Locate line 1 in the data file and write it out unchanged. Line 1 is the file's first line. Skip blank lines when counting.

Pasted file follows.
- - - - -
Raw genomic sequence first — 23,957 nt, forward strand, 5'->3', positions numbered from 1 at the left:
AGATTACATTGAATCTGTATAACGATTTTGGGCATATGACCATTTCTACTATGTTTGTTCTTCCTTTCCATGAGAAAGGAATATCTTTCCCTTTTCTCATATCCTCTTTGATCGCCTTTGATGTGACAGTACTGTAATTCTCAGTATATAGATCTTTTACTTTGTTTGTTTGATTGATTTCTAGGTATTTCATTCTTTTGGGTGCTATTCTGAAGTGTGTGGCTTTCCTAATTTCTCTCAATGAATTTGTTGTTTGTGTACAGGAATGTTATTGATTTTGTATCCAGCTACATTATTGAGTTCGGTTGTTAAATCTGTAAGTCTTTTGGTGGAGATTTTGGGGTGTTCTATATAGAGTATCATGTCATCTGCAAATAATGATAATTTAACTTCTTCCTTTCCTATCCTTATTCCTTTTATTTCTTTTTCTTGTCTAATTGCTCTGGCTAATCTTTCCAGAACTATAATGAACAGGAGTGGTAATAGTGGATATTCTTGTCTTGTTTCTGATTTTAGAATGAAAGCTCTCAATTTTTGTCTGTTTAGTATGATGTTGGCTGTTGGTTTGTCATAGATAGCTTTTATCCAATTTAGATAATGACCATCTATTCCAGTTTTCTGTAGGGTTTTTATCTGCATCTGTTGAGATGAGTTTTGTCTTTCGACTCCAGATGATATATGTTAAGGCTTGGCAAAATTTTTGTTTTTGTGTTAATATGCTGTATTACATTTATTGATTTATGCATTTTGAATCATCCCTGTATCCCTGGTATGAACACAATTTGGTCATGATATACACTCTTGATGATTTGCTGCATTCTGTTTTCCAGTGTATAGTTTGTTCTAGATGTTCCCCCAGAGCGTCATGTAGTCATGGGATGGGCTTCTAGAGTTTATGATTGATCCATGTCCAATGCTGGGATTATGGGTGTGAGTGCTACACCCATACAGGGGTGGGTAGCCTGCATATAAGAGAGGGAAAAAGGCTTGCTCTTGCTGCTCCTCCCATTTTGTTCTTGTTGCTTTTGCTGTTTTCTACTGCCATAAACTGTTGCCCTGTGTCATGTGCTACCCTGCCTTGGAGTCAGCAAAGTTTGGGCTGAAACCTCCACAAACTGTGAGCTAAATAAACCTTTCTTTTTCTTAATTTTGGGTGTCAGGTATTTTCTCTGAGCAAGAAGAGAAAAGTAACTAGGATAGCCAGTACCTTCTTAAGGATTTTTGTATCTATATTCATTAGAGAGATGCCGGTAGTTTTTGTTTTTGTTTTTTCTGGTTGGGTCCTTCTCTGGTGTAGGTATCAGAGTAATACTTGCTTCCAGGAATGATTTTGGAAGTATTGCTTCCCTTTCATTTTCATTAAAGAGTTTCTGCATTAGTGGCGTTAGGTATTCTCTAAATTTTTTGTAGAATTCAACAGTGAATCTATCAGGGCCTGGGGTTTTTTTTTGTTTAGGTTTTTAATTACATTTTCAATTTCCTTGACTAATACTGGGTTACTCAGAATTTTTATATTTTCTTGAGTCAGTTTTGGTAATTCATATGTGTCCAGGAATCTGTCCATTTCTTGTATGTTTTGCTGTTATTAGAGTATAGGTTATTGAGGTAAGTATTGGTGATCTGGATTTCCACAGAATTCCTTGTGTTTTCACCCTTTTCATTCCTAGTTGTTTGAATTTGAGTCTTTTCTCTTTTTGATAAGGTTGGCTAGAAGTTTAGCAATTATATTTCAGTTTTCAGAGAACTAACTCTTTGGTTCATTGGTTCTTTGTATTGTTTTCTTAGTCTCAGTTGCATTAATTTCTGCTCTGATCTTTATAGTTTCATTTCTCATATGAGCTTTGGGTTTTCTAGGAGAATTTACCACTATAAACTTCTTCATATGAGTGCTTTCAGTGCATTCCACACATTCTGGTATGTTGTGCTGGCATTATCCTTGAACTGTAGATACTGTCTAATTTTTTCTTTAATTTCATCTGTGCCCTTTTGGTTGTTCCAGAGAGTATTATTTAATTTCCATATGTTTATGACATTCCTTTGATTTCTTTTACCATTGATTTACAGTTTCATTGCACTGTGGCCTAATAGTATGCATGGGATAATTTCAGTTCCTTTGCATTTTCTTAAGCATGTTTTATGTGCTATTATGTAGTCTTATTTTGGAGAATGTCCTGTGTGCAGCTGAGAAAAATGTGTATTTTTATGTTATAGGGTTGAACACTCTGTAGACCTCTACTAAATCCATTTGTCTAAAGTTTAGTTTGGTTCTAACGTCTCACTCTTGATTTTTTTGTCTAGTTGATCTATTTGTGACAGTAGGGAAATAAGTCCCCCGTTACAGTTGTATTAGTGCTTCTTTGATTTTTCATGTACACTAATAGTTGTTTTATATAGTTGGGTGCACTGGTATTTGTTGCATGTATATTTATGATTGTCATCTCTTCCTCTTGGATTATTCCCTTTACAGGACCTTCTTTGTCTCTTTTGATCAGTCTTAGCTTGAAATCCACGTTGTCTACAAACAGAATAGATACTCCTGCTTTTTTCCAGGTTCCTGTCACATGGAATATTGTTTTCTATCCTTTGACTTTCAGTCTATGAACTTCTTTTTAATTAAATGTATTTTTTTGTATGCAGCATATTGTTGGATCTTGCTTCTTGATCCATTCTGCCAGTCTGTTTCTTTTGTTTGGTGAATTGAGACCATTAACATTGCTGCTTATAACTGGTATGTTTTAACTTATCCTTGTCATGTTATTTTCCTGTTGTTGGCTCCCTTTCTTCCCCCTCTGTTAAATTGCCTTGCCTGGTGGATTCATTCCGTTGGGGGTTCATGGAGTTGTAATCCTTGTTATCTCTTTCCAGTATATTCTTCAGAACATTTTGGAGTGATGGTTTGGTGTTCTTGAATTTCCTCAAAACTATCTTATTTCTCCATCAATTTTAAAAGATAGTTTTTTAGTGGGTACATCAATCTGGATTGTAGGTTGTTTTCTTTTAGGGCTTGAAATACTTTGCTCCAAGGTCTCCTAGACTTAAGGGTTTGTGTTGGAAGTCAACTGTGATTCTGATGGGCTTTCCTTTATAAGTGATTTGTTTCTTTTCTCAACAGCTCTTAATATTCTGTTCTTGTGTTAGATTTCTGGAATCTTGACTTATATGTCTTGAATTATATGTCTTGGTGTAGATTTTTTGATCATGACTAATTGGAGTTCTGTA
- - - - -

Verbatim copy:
Raw genomic sequence first — 23,957 nt, forward strand, 5'->3', positions numbered from 1 at the left: